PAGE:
Each memory cell 60 of the EEPROM 3 is a split gate-type cell with a floating gate FG which writes by injecting electric charge to the floating gate FG and erases by extracting the electric charge injected to the floating gate FG. A drain D of each memory cell 60 is connected to a bit line BL1, BL2, . . . a source S is connected to a source line SL1, SL2, . . . , a control gate CG is connected to a word line WL1, WL2 . . . An x address decoder 50 for decoding an upper 4-bit X address ADRX 8:5! selects one line from each bit line BL1, BL2, . . . and the selected line is connected to the inverting terminal of the comparator 23. The word lines WL1, WL2 . . and source lines S1, S2 . . . are each connected to respective Y address decoders 6 and 7 which decode an 11-bit Y address 10:0! while a variety of bias voltages is supplied to these decoders 6, 7 from a second bias generating circuit 400. These bias voltages include a high voltage bias Vhv 1 for writing and a high voltage bias Vhv 2 for erasing.

RWCK 3, RWCK 4 and WBE are inputted to the address decoders 50, 6, 7 as timing signals. Moreover, the terms "drain" and "source" used here refer essentially to the operation condition when reading is executed.

The 3 types of bias voltage VBH, VBLH, VBLL (VBH>VBLH>VBLL) supplied to bit lines B1, B2 . . . are output from first bias generating circuit 500 and a P channel MOS transistor 26, an N channel MOS transistor 27 and an N channel MOS transistor 28 are inserted respectively as switches at the supply lines for these bias voltages. An analog switch 29, which is turned on only when writing is executed, is connected to the output side of these transistors and the output side of this analog switch 29 is connected to an input/output line 30 of the X address decoder 50. The COMP output of the latch circuit 24 is inputted at one input terminal of the AND gate 31 and the output of the AND gate 31 is applied to the gate of the P channel MOS transistor 26. The outputs of AND gates 32 and 33 are applied at the gates of N channel MOS transistors 27 and 28 respectively. The output of AND gate 31 is likewise input at one input terminal of AND gates 32 and 33, a signal consisting of the upper bit D3 of the data to be supplied to the data register 20 reversed by an invertor 34 is input at the other input terminal of AND gate 32, and the upper bit D3 of the data to be supplied to the data register 20 is input unchanged at the other input terminal of AND gate 33.

In addition, a read bias generating circuit 35 comprising a resistance dividing circuit is provided in order to read as a voltage the analog amount written in each memory cell 60. The voltage division point P is connected to the input/output line 30 for the X address decoder 50 via the N channel MOS transistor 36 which is turned on only when the comparator 23 is executing comparison. An N channel MOS transistor 37 activated by a control signal WBE is inserted between the input/output line 30 and the ground in order to supply ground potentials to the bit lines B1, B2 . . . when memory cell data are erased.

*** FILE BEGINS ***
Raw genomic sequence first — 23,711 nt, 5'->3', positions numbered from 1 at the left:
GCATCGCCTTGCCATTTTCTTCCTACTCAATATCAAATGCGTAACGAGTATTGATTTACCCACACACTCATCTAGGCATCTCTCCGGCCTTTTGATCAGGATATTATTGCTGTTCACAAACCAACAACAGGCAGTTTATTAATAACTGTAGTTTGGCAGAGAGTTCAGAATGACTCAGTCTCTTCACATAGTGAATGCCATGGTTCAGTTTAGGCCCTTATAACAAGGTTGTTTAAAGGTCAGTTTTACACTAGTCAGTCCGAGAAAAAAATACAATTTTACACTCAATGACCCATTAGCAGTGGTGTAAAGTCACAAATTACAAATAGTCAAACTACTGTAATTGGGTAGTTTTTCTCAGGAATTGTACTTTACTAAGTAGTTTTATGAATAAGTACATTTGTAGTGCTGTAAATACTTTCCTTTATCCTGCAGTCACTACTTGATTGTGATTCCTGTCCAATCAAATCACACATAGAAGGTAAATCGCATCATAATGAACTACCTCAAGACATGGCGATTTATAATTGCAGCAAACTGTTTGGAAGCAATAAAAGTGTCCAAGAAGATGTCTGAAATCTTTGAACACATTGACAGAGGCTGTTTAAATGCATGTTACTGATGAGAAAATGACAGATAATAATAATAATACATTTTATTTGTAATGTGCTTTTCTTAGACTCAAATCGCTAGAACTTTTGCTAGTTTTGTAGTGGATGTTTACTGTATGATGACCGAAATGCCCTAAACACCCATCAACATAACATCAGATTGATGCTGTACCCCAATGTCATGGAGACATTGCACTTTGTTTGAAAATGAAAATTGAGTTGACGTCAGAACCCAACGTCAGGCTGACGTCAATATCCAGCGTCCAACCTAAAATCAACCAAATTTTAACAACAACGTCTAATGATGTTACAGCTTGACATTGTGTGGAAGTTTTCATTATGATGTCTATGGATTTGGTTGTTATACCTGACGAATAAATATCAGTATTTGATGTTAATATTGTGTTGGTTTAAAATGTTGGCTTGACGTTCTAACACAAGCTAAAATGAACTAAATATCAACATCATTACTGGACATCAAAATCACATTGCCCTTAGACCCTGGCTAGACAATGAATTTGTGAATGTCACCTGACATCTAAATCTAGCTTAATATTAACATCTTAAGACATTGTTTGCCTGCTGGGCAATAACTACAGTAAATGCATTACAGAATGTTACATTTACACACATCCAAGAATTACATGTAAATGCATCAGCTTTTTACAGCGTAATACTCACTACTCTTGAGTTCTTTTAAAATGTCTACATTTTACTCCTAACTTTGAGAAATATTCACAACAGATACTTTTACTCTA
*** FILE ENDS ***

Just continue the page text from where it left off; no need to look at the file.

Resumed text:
The read-write circuit shown in FIG. 4 organizes 8 memory cells into 1 block in the X address direction and each block is equipped with a block selector 600 in order to detect the fact that it has been selected. In block No. 0 shown in FIG. 4, the block selector 600 consists of an AND gate for detecting whether the lower 6-bit X address ADRX 5:0! is ALL "0."

Moreover in FIG. 4, a sampling clock RWCK 2 and a latch-enable signal LATEN and the block selector 600 output BSEL are input to NAND gate 38, a timing clock RWCK 3 and a read-enable signal REAN 2 and COMP output are inputted to NAND gate 39, the block selector 600 output BSEL and a read-enable signal REAEN 2 are inputted to NAND gate 40, and the output of both NAND gates 38 and 39 are input to NAND gate 41. The timing clock RWCK 3 and write enable signal WRIEN 2 are inputted to AND gate 42. A read-enable signal REAEN 2 and a write enable signal WRIEN 2 are input to OR gate 43 and timing clock RWCK 4 and the output from OR gate 43 are input to AND gate 44. The output of NAND gate 41 is applied at a clock terminal CK of the D flip-flop comprising the data register 20, the output of NAND gate 40 is applied as an ON/OFF control signal of an output buffer 25, the output of AND gate 42 is applied as an ON/OFF control signal of an analog switch 29, and the output of AND gate 44 is applied to the gate of the N channel MOS transistor 36.